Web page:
Here They Go Again: State Supreme Court Considers Sidelining Republican Court of Appeals for Third Time in Two Months

April 6, 2022
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The State Supreme Court’s Democratic majority may abandon legal procedure for the third time in two months by ordering the Republican-majority Court of Appeals out of a case.

The nakedly partisan maneuvering appears designed to fast-track politically charged cases to Democrats on the Supreme Court before the November elections, when observers expect Republicans to win a majority on the court.

It’s hard to fathom a better way to delegitimize the judiciary than justices abandoning legal procedure to render political decisions before they lose an election.

Regular legal procedure requires appeals of a trial court’s ruling to go to the Court of Appeals (which currently has a Republican majority), and then to the Supreme Court (which currently has a Democratic majority).

But in high-profile cases, including voter ID and the Leandro education funding lawsuit, the Supreme Court ordered parties to ignore the Court of Appeals and bring cases directly to them.

And now they may do it again. Lawyers affiliated with Marc Elias, who was recently sanctioned by a federal court for ethics violations, just won a lower court case in North Carolina involving voter registration for felons.

Those lawyers – who won the case – then fast-tracked the appeal to their own victory, asking the Supreme Court to sideline the Court of Appeals and hear the “appeal” as quickly as possible. (You can read all about it on Marc Elias’s website, which discusses the importance of democracy and the rule of law without an ounce of irony.)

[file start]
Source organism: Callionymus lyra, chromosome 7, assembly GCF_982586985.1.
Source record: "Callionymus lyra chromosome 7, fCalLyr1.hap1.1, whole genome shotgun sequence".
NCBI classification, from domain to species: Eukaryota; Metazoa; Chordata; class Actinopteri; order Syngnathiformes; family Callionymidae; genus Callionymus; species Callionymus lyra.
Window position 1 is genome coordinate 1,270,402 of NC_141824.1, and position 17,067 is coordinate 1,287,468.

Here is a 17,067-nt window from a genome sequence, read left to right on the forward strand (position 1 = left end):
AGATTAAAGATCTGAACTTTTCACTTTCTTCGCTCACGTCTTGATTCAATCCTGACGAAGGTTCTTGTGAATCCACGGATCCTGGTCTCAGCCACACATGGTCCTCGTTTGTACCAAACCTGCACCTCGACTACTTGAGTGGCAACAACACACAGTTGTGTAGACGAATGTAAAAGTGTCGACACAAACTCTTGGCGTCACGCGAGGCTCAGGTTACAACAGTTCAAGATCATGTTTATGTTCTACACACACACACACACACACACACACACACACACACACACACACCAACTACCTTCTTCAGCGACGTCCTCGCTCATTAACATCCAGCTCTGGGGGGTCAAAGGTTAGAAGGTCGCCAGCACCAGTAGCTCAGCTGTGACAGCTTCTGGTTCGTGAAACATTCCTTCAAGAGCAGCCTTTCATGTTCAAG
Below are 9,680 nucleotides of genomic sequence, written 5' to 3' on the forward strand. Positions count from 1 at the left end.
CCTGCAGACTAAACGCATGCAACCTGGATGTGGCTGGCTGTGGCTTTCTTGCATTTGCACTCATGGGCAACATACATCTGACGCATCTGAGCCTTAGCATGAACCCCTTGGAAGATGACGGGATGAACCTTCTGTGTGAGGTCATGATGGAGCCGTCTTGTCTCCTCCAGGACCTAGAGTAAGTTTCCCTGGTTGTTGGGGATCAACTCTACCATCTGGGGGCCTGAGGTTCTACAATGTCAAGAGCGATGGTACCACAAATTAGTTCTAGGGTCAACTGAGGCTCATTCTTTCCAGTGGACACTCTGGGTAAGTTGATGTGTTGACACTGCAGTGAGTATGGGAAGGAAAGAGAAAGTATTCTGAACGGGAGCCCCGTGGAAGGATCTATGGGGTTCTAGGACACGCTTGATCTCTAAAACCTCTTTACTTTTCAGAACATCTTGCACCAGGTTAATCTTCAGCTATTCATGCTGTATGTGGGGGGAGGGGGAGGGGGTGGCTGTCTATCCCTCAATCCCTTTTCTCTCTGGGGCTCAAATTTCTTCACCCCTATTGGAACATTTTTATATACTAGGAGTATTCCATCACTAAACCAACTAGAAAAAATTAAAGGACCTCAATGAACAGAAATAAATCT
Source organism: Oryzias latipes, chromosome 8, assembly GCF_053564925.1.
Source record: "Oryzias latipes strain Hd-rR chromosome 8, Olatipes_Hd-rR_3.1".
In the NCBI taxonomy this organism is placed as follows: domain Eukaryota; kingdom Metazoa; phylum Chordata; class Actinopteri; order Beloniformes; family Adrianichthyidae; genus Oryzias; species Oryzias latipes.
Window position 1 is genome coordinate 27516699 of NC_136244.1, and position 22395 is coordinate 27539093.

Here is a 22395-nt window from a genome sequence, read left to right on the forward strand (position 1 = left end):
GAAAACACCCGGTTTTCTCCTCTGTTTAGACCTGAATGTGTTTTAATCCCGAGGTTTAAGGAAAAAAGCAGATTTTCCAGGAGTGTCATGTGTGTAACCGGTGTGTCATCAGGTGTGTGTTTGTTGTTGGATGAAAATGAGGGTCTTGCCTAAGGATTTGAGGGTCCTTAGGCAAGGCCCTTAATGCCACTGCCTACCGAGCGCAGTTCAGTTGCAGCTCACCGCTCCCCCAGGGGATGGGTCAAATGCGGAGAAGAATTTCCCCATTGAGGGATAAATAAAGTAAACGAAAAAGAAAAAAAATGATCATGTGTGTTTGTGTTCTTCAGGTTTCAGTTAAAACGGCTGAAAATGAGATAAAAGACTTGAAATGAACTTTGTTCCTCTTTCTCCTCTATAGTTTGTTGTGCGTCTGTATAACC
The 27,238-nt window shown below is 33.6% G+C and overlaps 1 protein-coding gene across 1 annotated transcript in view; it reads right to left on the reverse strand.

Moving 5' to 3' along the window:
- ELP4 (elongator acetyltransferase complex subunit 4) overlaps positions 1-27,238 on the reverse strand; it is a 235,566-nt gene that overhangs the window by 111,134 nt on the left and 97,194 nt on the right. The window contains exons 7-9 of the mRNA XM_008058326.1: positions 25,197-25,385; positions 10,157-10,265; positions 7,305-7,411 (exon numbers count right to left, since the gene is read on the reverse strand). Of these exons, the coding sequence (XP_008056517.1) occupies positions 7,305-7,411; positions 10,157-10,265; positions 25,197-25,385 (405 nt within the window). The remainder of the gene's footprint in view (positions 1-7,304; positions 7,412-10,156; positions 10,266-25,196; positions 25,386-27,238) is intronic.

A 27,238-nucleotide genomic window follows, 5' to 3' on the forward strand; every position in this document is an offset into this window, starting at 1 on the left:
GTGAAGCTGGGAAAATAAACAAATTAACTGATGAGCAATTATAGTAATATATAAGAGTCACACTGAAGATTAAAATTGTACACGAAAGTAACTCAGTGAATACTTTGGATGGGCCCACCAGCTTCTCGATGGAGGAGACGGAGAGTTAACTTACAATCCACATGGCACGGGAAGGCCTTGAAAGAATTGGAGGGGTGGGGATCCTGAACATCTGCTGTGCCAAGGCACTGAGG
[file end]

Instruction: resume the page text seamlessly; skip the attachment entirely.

The raw power strategy couldn’t be more obvious: Convince their political allies on the Supreme Court to affirm their victory before the high court’s majority changes, which means avoiding getting bogged down for months in the Republican-controlled Court of Appeals.

Why else would the winning side of a case fast-track an appeal to its own victory?

There’s a lot of talk among so-called “good government” advocates about the danger of abandoning democratic norms and the rule of law. Yet those same people are silent as their allies on the Supreme Court abandon legal procedure to usurp the power to decide charged cases before the November elections.

There may be some occasions when it is legally proper to expedite a case directly to the high court. Disliking the political makeup of the Court of Appeals is not among them, nor is concern for who might win the next election.


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